Jupiter's Great Red Spot has shrunk to its smallest size yet, and scientists aren't sure why.
Recent images from the Hubble Space Telescope reveal that Jupiter's Great Red Spot has shrunk to less than half the size it was in the late 1800s. There was a time when three Earths could fit inside the storm; now, at 10,250 miles across, it fits only one Earth. You can watch a video showing the shrinkage right here.
Not only is the storm shrinking, but the rate at which it is shrinking appears to be accelerating, and scientists don't seem to have a solid explanation.
"One possibility is that some unknown activity in the planet's atmosphere may be draining energy and weakening the storm, causing it to shrink," Hubble officials wrote in a statement.
Astronomers have known about the Great Red Spot since the 1600s, but it was not until 1930 that they noticed the spot was shrinking. Since then, flybys by Voyager 1 and 2 and images from the Hubble Space Telescope have tracked the shrinkage.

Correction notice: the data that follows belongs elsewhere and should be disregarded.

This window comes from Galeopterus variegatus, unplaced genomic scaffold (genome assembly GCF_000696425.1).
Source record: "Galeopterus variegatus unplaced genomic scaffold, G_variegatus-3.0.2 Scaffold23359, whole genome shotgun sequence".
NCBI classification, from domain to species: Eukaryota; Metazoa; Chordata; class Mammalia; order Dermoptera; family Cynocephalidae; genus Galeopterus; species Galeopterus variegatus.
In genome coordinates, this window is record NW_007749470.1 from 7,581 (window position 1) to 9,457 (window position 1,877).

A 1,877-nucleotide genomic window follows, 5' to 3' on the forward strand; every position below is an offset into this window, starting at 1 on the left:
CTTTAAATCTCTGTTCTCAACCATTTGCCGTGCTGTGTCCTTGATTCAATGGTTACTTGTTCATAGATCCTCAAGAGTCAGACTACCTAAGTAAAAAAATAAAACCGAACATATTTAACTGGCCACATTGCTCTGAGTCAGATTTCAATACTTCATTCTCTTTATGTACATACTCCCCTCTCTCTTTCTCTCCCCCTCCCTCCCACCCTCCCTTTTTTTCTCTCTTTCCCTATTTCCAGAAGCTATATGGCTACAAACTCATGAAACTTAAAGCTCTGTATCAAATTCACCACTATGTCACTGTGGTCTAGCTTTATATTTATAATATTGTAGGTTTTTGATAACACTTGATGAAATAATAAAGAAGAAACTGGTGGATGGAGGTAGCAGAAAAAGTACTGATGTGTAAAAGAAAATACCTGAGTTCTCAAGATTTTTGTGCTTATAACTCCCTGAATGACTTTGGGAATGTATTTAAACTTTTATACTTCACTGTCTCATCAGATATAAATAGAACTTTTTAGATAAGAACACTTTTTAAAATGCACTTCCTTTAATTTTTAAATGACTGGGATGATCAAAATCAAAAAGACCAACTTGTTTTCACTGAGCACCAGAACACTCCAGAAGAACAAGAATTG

"In our new observations, it is apparent that very small eddies are feeding into the storm," Amy Simon, associate director for strategic science at NASA's Goddard Space Flight Center, said in a statement. "We hypothesized that these may be responsible for the accelerated change, by altering the internal dynamics and energy of the Great Red Spot."
Could we be witnessing the slow death of Jupiter's Great Red Spot?